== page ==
Planning to brew something that needs a formula approval or a COLA approval? Have a new facility in the works? If so, you might want to reconfigure your schedule because the government shutdown has caused the TTB to suspend many of its functions. While you can still access certain functions on the TTB’s website, including Permits Online, Formulas Online, and COLAs Online, those applications will not be reviewed until after the government shutdown is over. In addition, TTB personnel have been told not to report to work and, according to the website, are prohibited by federal law from volunteering their services during the shutdown. This means that if you have a question or an issue with your application, nobody at TTB is available to assist you. Furthermore, TTB cannot update its website during the shutdown, so it is possible that some of the information will be outdated or otherwise inaccurate. We still recommend that you file the applications because there is no telling how long or short the shutdown will be. Moreover, if others file and you do not, there could be a significant backlog once regular service is restored, which could further delay approval of your application. (more…)
Posts by: Jonathan Dunitz
As the TTB enters a more user-friendly phase with its updated online registration portal, it is important to remember that it remains an enforcement arm of the federal government for the beverage alcohol community. In a somewhat ominous circular, the TTB requested that “each industry member review its promotional business practices to assure that such activities comply with the letter and spirit of the Federal trade practices laws and regulations.” Not only did it ask for each community member to review its practices, the TTB also “encourage[d] each member of the regulated community to voluntarily disclose its own violations upon discovery.” According to the circular, voluntary disclosure could lessen the actions, if any, taken by the TTB in response to those violations. To assist with that compliance, the TTB circular provided a link to the Federal trade practice laws and regulations. It should be noted that the TTB can seek to suspend or revoke basic permits or initiate criminal referrals. (more…)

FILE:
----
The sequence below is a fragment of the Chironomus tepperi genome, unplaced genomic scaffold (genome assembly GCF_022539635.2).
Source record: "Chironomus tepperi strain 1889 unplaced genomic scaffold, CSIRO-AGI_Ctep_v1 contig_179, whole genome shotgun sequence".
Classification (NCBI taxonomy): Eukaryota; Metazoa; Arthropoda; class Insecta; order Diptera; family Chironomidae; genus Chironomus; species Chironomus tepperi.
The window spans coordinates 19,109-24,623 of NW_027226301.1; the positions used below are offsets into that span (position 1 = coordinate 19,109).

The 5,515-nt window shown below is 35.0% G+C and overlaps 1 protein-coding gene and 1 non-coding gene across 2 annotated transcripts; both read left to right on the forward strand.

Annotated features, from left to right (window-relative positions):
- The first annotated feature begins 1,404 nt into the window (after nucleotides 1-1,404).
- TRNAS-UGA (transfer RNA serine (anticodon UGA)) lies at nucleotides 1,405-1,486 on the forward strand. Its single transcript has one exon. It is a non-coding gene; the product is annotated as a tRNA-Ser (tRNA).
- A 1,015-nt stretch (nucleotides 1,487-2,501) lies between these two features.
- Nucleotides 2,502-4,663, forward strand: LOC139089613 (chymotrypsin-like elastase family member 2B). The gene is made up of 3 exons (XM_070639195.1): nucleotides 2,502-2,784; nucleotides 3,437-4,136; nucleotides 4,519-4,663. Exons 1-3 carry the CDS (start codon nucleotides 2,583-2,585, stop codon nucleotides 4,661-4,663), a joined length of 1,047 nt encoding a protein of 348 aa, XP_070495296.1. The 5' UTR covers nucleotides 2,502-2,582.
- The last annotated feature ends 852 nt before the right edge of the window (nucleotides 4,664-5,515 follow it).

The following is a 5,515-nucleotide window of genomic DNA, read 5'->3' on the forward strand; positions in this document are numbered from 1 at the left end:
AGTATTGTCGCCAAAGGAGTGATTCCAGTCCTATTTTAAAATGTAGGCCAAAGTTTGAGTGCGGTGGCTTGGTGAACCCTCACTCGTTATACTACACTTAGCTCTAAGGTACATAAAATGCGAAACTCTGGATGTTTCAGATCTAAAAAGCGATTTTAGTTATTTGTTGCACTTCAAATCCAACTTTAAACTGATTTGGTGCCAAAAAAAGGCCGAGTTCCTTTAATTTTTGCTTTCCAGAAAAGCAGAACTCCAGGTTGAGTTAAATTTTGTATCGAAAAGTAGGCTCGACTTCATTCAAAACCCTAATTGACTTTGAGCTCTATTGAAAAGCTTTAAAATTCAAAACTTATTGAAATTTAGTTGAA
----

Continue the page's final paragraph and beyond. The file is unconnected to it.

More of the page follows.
A Guy Unexpectedly Walks into a TSA Bag Inspection: Don’t Let TSA Snag your Swag and Other Promotions Gone Awry
With the increasing popularity of beer tourism and the statistics on brand loyalty (or lack thereof) among craft beer lovers, breweries may be looking for ways to promote their brand and keep their brewery’s name on the lips of consumers. Some have started loyalty programs, while others find alternate fun and distinctive ways to promote their brand. We continue to be amazed by and applaud the craft brew community’s innovative approach to growth and marketing. We encourage you to keep the craft beer community unique, creative and fun. But, sometimes promotions go wrong in unexpected ways that at best are embarrassing, and at worst run afoul of the law.
So let’s start with a recent mistake that led to the risk management guy (your author) getting stopped by TSA on his way home from speaking on that very topic at a national conference. I assume that most of this conference’s attendees flew there. I would also guess that many who flew opted not to check a bag. Those two simple facts were overlooked by at least one conference exhibitor whose good intentions in handing out carabiner key chains and pens went awry. (more…)
TTB Expands Allowable Changes to Labels without Resubmission, but Reminds us that One Label “Does Not (Necessarily) Fit All”